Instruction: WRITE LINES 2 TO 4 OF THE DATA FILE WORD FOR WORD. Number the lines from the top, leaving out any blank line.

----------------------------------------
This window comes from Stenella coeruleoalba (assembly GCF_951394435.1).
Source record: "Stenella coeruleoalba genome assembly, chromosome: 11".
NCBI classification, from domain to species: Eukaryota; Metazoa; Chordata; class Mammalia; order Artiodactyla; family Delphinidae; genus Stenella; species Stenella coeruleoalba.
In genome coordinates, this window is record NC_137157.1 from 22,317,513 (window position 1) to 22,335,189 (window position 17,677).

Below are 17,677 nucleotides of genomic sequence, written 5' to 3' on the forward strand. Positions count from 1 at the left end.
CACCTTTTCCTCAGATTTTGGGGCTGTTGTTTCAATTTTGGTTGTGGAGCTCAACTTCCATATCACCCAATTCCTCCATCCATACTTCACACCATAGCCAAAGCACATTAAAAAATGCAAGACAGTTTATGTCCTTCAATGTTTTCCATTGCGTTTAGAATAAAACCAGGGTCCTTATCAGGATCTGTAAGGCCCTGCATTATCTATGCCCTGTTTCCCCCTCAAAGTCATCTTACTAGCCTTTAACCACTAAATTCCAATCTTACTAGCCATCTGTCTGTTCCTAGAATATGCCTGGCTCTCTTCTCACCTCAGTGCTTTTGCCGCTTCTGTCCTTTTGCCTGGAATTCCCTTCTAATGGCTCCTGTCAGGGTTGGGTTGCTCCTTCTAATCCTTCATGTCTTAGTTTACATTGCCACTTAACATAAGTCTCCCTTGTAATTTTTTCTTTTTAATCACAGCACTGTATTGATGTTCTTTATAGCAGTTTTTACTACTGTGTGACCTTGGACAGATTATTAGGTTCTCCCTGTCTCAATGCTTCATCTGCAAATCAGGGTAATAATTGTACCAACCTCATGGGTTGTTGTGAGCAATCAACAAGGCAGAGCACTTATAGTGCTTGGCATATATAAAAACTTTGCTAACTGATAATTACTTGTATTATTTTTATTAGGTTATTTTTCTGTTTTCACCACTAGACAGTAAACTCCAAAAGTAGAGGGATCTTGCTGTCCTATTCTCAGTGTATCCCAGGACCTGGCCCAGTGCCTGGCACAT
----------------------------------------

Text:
Source record: "Stenella coeruleoalba genome assembly, chromosome: 11".
NCBI classification, from domain to species: Eukaryota; Metazoa; Chordata; class Mammalia; order Artiodactyla; family Delphinidae; genus Stenella; species Stenella coeruleoalba.
In genome coordinates, this window is record NC_137157.1 from 22,317,513 (window position 1) to 22,335,189 (window position 17,677).